The security of digital currencies
With the massive influx of cryptocurrency prospectors aiming to get rich quick, there has been no shortage of companies providing the requisite tools of the trade — cryptocurrency exchanges and wallets.

Additionally, as both the volume and value of digital currencies increase, so will inevitable attempts to commit fraud and theft. In this nascent stage, what is protecting cryptocurrency buyers and sellers?
Chart: Bitcoin the most widely supported cryptocurrency
In a 2017 survey conducted by Cambridge University in the U.K., by far the most widely supported cryptocurrency was Bitcoin, with 98% of exchanges, wallets and payment companies supporting the currency. Far behind was Ether (33%), Litecoin (26%) and Ripple (12%), reflecting the longevity of Bitcoin as well as its soaring popularity as prices skyrocketed in late 2017.

Other cryptocurrencies, however, became more popular as buyers attempted to catch (and cash in on) the next “big thing” in crypto.
Chart: Bitcoin has ceded share considerably
While Bitcoin is still the most popular of cryptocurrencies, it has ceded share considerably over the past three years, mostly to Ether.

In 2015, Bitcoin had an 86% share of market cap value for cryptocurrencies. In 2017, this had dropped to 72%. Correspondingly, Ether increased its market cap share from less than 1% in 2015 to 16% in 2017.

Much of this growth comes not just from crypto traders hedging their investments across multiple currencies, but the significant growth in ICO activity between 2015 and 2017.

According to Coindesk, there were three ICOs in October 2016 which cumulatively raised $13.4 million. In September 2017, there were 35 ICOs that raised a total of $534 million. The majority of these ICO sales were based on Ether.
Chart: Rapid growth in crypto wallet users
Reflecting the growing demand for cryptocurrencies, there has been a steep demand for cryptocurrency wallets, which have increased to 8.7 million in 2017 from 1.6 million in 2013.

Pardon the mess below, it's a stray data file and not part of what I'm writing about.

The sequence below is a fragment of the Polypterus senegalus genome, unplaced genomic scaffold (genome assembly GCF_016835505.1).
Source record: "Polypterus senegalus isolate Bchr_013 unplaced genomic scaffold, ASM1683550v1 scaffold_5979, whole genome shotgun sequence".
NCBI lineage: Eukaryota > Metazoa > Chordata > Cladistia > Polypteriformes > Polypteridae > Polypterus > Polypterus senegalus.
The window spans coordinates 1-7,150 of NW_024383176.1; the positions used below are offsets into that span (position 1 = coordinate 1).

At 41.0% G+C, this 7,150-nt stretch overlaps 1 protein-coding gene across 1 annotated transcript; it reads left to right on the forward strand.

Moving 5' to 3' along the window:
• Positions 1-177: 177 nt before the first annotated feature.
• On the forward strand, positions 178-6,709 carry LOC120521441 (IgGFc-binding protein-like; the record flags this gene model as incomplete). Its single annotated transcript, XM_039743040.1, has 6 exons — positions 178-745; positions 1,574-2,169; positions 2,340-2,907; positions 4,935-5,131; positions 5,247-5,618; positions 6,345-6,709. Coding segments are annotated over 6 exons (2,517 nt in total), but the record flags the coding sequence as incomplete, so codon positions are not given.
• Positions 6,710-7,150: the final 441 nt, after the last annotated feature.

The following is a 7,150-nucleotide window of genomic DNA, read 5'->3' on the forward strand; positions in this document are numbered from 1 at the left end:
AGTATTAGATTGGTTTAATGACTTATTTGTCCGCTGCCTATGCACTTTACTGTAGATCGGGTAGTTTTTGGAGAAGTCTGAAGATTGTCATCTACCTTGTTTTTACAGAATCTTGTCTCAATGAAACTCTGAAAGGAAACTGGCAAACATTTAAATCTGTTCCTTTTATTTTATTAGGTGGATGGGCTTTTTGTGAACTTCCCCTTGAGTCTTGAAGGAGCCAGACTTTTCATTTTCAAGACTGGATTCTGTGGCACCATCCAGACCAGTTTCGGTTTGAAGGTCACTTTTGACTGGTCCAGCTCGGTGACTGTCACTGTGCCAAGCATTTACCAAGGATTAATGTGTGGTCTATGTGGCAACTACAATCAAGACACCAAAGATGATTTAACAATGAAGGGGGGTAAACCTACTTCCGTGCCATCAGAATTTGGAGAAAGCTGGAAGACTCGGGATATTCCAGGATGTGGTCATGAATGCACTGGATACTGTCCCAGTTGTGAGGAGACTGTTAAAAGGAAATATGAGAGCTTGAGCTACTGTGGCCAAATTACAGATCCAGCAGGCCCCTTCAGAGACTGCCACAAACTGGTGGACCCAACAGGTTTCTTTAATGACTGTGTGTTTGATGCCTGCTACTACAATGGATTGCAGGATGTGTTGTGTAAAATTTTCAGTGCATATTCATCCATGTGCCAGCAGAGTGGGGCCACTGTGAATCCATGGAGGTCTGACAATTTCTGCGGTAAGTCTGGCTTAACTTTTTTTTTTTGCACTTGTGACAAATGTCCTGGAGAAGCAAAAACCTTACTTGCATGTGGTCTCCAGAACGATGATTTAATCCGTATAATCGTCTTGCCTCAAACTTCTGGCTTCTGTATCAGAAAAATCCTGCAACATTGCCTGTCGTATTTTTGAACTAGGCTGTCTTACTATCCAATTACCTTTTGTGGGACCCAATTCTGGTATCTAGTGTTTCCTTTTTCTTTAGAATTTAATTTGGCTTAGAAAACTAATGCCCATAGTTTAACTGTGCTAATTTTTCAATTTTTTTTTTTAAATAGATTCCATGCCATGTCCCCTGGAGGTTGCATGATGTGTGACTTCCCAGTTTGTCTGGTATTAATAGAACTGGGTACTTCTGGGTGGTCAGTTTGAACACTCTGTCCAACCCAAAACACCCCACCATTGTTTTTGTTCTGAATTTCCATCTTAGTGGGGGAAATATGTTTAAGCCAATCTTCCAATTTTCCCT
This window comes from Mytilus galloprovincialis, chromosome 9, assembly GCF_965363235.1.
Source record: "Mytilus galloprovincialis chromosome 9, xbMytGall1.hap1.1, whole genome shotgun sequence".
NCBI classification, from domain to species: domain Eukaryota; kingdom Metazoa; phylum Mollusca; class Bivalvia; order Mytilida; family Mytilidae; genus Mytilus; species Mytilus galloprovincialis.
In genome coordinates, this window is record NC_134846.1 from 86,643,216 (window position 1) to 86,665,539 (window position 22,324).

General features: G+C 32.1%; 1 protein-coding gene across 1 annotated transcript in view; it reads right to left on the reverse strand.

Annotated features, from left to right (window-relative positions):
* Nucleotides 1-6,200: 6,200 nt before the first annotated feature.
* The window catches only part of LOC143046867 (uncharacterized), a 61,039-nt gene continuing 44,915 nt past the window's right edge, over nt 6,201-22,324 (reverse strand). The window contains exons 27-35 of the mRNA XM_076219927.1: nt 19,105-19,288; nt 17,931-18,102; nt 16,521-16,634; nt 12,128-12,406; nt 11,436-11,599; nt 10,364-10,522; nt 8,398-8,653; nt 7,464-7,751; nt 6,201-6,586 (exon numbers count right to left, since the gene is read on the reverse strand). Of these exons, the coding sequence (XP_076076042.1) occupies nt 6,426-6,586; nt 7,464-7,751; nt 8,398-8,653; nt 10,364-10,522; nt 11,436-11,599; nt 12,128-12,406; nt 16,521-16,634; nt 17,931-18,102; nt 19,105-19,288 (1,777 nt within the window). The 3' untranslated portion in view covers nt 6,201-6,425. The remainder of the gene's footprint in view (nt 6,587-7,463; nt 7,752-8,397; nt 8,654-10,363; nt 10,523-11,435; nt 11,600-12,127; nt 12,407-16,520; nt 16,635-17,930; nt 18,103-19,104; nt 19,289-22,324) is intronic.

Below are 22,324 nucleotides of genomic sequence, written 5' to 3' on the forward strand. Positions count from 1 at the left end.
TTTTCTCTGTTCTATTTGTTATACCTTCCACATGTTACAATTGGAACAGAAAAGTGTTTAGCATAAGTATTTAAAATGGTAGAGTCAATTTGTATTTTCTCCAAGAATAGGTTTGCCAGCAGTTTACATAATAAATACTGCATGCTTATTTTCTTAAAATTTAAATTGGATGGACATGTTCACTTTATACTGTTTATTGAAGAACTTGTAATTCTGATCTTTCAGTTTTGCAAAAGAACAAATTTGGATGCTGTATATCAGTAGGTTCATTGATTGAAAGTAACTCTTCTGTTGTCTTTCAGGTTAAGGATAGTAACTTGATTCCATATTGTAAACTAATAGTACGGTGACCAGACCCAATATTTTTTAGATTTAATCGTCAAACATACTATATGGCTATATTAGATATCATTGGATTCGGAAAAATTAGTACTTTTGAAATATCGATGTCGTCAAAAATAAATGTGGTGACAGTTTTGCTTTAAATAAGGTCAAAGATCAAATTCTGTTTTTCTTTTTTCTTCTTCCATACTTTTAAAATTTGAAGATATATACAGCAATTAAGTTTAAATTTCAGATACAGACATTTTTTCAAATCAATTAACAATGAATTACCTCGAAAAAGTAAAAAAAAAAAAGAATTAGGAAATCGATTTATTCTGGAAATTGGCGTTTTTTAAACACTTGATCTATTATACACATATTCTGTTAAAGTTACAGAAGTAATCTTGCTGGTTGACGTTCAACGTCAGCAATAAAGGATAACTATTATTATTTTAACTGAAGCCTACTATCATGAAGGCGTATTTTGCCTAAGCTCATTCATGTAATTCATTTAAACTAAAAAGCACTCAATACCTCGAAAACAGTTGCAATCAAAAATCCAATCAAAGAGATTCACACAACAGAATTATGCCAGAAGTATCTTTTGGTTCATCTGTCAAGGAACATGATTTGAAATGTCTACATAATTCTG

There are two important things to note — first, the Cambridge University study does not reflect the entire year for 2017, so the total could be significantly higher. Second, given the number of wallet vendors in existence and a lack of coherent reporting of usage metrics, the total for 2017 wallets could be as high as 11.5 million at the time of publication.
Chart: Security is the greatest risk to crypto
The Cambridge University study also included some qualitative data on the perceptions of threats to digital exchanges and wallets from 150 companies in the field.

When asked to rate on a one-to-five scale (five being highest) what the most significant threats were to crypto wallets and exchanges, IT security and hacking came out on top, with an average score of 3.7.

Other responses reflect the friction between incumbent FIs and cryptocurrency players, as well as shifting sands on regulation, AML / KYC and reputational risk. Deteriorating bank relationships scored 3.5 — one of the highest areas of risk for cryptocurrency exchanges and wallets.

That said, confidence was high regarding talent and demand for their offerings — insufficient demand scored 2.6 and lack of talent scored 2.5.
Chart: Wallets offer diverse authentication
There are significant differences in the types of authentication available between mobile and desktop / browser based wallets, reflecting the divergent paths of these technologies and the evolution of more robust forms of authentication such as biometrics and one-time passwords.

Fingerprint and user-defined PINs were the most frequently used by mobile wallets for authentication, while desktop solutions rely heavily on username / password and one-time password apps.

“Wallets with online platforms have largely moved past one-time passwords delivered by SMS and typically offer support for standalone code-generator apps,” says Kyle Marchini, senior analyst at Javelin Strategy and Research. “Beyond support for touch ID and user-defined PINs, mobile-oriented wallets offer a more limited set of authentication features, which partly arises from these wallets being cryptographically tethered to a single device.”